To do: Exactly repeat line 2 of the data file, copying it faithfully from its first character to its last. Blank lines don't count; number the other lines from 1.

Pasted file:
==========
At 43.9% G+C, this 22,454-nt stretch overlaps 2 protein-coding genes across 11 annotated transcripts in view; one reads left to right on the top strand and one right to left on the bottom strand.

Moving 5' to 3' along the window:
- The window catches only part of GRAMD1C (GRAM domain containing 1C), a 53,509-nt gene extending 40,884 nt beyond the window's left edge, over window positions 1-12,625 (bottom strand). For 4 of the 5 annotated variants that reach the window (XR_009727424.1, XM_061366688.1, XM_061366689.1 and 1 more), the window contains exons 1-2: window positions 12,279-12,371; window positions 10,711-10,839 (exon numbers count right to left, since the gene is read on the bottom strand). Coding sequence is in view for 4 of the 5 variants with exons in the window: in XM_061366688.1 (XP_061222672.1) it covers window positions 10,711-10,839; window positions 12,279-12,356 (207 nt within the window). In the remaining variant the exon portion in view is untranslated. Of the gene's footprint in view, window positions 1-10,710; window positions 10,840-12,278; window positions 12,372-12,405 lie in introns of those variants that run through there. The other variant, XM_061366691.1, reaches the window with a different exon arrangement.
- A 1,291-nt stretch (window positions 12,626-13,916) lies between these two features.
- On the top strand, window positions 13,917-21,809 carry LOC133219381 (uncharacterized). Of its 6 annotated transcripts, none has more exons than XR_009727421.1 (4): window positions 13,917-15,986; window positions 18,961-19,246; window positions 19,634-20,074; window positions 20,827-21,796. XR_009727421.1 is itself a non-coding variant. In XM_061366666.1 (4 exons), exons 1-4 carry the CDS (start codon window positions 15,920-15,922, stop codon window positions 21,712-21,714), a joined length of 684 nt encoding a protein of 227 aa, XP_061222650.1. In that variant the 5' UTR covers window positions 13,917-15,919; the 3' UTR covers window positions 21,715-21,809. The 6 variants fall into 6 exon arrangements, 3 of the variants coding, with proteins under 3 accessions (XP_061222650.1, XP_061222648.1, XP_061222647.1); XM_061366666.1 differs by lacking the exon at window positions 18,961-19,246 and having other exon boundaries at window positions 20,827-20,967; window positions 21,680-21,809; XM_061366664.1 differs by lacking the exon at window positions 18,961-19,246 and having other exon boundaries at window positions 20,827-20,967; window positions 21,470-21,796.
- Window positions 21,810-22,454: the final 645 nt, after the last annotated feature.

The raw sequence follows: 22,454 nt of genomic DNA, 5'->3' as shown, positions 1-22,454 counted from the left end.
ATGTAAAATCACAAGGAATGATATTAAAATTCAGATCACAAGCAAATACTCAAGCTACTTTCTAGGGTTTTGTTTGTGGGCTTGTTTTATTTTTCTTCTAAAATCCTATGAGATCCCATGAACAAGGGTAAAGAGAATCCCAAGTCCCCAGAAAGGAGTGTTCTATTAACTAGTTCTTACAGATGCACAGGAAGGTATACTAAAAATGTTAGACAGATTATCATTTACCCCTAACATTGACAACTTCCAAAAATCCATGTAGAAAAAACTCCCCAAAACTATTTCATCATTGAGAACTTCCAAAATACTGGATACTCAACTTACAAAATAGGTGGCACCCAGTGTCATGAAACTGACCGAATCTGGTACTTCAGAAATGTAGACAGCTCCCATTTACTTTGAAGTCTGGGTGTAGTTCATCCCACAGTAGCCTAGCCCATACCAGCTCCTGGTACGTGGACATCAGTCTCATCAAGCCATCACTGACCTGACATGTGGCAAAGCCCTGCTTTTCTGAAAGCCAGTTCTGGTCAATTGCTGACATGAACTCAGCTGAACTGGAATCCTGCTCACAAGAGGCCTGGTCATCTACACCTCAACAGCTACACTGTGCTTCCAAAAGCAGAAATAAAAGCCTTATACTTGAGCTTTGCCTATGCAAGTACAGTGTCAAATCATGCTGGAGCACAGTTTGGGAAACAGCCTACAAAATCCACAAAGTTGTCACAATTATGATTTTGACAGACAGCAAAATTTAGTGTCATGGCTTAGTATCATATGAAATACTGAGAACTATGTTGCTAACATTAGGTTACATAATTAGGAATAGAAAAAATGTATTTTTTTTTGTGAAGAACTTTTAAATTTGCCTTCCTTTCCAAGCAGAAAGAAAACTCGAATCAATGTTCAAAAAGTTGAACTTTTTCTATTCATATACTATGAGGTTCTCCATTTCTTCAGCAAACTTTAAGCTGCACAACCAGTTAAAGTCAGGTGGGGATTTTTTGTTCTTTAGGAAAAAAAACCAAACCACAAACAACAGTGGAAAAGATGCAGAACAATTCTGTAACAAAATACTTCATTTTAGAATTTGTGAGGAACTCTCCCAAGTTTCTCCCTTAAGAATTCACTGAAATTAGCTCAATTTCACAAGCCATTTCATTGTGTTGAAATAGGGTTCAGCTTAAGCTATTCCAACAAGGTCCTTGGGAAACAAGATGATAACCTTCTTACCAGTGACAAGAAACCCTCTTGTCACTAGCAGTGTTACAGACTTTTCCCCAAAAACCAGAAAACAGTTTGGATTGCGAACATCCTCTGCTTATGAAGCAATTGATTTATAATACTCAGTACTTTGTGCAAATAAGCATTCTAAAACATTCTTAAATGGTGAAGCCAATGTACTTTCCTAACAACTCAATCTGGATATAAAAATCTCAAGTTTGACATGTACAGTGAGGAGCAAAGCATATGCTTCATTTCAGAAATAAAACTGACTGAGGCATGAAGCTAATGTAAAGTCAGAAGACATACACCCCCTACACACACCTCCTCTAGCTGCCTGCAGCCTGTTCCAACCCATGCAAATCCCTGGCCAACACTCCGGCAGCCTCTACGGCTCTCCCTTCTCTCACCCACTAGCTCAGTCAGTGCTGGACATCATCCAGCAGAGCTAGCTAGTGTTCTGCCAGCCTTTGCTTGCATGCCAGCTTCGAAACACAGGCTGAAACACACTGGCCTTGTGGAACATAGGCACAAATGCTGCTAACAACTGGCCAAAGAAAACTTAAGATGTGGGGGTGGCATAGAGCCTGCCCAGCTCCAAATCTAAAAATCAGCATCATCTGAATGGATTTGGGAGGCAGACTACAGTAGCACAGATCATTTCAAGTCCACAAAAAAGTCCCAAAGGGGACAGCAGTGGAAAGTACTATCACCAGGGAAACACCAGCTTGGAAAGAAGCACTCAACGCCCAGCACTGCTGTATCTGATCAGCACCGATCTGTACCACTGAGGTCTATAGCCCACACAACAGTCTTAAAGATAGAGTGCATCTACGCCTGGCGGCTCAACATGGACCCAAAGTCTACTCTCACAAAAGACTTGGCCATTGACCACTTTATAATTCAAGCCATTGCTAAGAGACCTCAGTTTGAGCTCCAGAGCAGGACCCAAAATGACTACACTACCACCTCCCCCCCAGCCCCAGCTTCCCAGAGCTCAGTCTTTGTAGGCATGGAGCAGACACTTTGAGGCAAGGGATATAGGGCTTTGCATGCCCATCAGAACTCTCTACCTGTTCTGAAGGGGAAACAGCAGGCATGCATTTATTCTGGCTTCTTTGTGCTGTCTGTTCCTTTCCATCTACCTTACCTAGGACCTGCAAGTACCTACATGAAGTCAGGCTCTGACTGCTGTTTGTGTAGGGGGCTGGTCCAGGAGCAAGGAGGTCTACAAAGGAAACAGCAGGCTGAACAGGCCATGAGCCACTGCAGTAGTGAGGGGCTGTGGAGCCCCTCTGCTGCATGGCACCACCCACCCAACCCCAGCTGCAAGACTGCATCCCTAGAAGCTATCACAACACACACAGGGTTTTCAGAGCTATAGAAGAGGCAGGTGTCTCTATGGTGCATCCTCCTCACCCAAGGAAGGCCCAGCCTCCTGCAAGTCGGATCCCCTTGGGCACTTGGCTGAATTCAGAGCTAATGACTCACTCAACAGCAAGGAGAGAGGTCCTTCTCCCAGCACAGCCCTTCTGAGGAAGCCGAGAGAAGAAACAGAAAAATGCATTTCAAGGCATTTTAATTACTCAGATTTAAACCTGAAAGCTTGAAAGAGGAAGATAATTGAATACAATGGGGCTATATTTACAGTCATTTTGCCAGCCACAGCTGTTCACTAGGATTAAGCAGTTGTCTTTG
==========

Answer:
Moving 5' to 3' along the window: